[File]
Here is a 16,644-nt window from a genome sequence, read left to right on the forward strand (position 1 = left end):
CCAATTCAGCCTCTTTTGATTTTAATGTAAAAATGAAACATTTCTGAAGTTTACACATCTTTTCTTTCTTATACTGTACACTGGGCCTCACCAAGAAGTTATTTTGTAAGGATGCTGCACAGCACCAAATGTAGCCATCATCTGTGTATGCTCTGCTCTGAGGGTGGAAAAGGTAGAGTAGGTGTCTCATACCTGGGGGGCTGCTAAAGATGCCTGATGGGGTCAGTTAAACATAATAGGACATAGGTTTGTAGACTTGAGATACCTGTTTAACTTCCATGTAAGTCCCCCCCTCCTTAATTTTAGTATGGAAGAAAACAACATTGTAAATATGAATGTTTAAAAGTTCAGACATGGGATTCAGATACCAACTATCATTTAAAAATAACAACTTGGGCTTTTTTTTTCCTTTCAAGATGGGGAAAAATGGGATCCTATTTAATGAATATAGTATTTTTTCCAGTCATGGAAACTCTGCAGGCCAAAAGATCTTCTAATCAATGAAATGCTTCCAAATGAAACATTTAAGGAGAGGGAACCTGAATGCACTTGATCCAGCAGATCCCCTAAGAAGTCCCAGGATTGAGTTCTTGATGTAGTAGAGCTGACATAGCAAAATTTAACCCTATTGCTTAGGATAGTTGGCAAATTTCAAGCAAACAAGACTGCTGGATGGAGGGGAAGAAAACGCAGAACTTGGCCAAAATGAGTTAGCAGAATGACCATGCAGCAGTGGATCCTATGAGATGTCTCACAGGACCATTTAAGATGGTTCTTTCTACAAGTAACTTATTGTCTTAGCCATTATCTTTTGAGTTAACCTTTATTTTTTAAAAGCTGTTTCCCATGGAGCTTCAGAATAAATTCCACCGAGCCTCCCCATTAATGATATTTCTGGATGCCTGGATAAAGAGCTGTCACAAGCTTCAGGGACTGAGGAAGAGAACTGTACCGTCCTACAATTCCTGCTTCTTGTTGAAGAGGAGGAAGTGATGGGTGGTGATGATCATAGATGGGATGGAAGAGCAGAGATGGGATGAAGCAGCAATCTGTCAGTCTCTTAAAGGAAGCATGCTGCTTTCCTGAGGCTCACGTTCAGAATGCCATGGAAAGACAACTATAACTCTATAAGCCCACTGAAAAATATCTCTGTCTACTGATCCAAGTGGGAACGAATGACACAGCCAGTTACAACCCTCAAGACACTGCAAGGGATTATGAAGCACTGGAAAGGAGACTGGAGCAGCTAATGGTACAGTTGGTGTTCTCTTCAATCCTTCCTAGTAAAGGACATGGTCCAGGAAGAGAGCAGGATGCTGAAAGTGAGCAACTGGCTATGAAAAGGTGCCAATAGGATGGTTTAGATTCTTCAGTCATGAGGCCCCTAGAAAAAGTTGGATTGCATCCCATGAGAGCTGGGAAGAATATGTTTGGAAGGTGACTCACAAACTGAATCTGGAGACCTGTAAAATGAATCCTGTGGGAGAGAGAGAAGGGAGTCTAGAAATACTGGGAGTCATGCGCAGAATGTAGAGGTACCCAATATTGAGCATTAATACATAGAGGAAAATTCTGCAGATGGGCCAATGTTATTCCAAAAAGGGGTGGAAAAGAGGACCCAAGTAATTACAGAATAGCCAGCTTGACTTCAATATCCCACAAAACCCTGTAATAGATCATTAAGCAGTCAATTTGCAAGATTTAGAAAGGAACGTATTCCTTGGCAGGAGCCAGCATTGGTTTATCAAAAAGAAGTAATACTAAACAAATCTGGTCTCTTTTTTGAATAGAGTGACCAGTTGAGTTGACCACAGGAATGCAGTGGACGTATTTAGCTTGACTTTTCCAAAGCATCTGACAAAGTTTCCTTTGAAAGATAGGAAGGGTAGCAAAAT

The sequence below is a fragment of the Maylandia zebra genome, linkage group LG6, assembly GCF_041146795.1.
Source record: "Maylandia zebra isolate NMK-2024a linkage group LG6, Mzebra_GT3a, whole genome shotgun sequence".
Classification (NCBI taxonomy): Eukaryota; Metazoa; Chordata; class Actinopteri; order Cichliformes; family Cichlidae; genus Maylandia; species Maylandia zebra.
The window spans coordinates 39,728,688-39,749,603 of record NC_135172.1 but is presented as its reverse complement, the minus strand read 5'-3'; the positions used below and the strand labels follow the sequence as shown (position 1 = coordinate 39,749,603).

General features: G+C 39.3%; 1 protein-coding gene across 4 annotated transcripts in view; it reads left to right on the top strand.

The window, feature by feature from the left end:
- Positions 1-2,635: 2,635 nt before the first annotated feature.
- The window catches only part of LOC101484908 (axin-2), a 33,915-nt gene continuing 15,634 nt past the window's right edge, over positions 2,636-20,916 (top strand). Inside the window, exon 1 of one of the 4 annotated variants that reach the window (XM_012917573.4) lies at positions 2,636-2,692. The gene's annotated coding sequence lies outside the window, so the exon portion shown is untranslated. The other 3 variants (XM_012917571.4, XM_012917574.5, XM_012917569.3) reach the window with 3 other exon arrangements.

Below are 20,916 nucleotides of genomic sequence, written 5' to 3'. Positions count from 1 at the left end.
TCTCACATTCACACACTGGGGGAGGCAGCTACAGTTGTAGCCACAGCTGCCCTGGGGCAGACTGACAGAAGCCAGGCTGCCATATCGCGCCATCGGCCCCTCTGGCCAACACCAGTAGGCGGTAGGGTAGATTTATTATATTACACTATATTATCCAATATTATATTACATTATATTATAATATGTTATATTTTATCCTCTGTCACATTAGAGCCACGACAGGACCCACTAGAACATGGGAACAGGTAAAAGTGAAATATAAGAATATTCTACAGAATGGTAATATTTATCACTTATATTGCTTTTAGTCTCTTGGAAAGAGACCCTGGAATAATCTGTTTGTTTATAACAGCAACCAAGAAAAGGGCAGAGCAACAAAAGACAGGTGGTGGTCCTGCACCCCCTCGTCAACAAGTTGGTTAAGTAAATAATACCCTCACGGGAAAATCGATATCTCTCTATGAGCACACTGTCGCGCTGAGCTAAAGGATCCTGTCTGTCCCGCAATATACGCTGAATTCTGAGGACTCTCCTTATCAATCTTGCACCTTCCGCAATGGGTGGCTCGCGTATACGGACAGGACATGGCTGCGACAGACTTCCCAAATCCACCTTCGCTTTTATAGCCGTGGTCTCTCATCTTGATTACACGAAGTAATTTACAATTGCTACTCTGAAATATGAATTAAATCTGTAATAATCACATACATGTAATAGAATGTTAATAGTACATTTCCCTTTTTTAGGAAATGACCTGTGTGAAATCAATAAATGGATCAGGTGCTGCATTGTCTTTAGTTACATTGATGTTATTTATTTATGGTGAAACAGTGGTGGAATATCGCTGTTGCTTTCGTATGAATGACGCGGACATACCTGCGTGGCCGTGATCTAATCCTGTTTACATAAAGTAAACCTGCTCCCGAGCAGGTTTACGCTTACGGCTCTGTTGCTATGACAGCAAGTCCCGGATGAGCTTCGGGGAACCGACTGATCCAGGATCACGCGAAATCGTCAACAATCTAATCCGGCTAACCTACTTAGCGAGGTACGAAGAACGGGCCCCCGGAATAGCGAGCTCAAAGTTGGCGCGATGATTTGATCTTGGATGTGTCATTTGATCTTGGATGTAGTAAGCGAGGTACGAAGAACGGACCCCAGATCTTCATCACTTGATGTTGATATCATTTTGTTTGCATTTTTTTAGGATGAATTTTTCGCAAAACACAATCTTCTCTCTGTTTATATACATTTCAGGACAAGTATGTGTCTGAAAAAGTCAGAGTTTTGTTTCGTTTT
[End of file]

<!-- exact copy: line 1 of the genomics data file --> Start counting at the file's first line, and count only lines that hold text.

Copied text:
Here is a 16,644-nt window from a genome sequence, read left to right on the forward strand (position 1 = left end):